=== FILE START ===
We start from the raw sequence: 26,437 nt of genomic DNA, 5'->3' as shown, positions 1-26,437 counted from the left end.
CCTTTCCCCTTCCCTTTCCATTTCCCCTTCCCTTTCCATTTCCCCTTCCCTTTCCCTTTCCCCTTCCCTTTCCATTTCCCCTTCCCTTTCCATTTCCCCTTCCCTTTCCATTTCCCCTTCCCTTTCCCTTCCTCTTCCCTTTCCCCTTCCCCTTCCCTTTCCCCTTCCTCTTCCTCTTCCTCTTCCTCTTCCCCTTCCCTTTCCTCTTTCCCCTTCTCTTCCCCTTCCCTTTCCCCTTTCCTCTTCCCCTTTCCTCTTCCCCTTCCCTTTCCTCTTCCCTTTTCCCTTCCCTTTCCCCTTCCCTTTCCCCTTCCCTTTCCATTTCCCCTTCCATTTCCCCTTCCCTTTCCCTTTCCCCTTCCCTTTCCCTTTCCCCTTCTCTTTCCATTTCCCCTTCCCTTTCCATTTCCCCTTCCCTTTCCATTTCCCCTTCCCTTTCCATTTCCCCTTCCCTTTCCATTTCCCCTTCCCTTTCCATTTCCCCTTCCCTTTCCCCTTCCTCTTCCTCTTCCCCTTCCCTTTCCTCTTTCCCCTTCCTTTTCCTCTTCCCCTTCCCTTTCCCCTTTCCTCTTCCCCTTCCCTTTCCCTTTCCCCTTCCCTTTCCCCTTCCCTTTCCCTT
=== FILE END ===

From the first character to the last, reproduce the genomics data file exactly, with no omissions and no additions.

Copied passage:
We start from the raw sequence: 26,437 nt of genomic DNA, 5'->3' as shown, positions 1-26,437 counted from the left end.
CCTTTCCCCTTCCCTTTCCATTTCCCCTTCCCTTTCCATTTCCCCTTCCCTTTCCCTTTCCCCTTCCCTTTCCATTTCCCCTTCCCTTTCCATTTCCCCTTCCCTTTCCATTTCCCCTTCCCTTTCCCTTCCTCTTCCCTTTCCCCTTCCCCTTCCCTTTCCCCTTCCTCTTCCTCTTCCTCTTCCTCTTCCCCTTCCCTTTCCTCTTTCCCCTTCTCTTCCCCTTCCCTTTCCCCTTTCCTCTTCCCCTTTCCTCTTCCCCTTCCCTTTCCTCTTCCCTTTTCCCTTCCCTTTCCCCTTCCCTTTCCCCTTCCCTTTCCATTTCCCCTTCCATTTCCCCTTCCCTTTCCCTTTCCCCTTCCCTTTCCCTTTCCCCTTCTCTTTCCATTTCCCCTTCCCTTTCCATTTCCCCTTCCCTTTCCATTTCCCCTTCCCTTTCCATTTCCCCTTCCCTTTCCATTTCCCCTTCCCTTTCCATTTCCCCTTCCCTTTCCCCTTCCTCTTCCTCTTCCCCTTCCCTTTCCTCTTTCCCCTTCCTTTTCCTCTTCCCCTTCCCTTTCCCCTTTCCTCTTCCCCTTCCCTTTCCCTTTCCCCTTCCCTTTCCCCTTCCCTTTCCCTT